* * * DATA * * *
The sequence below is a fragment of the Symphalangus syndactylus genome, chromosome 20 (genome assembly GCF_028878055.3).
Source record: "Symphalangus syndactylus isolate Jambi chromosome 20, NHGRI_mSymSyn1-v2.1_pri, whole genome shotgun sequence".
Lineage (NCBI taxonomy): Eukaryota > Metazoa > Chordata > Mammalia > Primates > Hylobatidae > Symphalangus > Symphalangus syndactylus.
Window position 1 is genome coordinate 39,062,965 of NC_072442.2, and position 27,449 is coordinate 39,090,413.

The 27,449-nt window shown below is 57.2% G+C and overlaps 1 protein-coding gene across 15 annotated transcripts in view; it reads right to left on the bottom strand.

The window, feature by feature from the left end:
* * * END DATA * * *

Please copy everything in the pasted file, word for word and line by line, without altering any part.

The sequence below is a fragment of the Symphalangus syndactylus genome, chromosome 20 (genome assembly GCF_028878055.3).
Source record: "Symphalangus syndactylus isolate Jambi chromosome 20, NHGRI_mSymSyn1-v2.1_pri, whole genome shotgun sequence".
Lineage (NCBI taxonomy): Eukaryota > Metazoa > Chordata > Mammalia > Primates > Hylobatidae > Symphalangus > Symphalangus syndactylus.
Window position 1 is genome coordinate 39,062,965 of NC_072442.2, and position 27,449 is coordinate 39,090,413.

The 27,449-nt window shown below is 57.2% G+C and overlaps 1 protein-coding gene across 15 annotated transcripts in view; it reads right to left on the bottom strand.

The window, feature by feature from the left end: